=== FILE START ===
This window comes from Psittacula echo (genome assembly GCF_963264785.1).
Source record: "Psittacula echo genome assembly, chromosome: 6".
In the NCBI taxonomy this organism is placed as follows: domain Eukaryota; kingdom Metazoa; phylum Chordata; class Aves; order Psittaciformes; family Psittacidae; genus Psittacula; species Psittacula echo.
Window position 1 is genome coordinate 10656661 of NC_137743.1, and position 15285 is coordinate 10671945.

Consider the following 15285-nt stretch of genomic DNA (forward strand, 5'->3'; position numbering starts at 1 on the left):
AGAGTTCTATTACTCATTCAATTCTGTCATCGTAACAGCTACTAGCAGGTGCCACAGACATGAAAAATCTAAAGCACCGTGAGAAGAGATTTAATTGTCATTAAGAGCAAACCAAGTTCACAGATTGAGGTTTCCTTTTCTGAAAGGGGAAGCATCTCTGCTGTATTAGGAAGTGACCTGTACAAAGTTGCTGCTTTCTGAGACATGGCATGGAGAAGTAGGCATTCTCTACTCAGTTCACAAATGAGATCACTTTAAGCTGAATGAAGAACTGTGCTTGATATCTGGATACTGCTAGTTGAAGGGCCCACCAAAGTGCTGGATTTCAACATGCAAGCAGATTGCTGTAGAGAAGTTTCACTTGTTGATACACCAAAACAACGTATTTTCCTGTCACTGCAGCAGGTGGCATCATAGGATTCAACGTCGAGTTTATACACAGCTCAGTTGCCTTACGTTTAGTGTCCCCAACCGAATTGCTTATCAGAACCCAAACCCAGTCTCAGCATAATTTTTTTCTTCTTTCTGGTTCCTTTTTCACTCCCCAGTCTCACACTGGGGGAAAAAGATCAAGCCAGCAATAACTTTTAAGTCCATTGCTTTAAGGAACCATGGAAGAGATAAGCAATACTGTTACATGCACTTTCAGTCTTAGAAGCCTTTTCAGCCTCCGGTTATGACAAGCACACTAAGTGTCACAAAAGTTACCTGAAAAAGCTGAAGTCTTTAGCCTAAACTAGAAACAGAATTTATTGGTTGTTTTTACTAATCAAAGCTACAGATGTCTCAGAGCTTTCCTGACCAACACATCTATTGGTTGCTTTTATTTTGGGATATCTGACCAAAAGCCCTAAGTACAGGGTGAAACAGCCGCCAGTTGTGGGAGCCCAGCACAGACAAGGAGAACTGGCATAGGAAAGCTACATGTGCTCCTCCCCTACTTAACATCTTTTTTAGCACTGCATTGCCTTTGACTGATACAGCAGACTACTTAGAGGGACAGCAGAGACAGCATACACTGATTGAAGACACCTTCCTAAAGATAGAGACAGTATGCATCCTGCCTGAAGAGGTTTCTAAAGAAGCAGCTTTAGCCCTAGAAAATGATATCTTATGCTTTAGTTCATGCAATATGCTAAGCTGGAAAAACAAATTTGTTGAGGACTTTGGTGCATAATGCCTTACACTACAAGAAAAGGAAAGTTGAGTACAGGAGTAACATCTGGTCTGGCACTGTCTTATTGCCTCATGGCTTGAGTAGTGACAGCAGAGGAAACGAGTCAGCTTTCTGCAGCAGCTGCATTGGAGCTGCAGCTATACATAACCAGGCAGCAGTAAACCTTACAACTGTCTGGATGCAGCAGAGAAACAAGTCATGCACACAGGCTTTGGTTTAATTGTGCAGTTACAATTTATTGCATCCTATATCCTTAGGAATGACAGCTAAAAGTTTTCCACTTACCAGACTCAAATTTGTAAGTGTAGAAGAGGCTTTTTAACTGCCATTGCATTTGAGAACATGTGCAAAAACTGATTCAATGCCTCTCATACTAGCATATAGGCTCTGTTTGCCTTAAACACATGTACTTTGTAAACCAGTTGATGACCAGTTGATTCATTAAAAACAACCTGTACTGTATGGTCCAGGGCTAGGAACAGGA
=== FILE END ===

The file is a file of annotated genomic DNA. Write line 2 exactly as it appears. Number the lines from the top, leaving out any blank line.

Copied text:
Source record: "Psittacula echo genome assembly, chromosome: 6".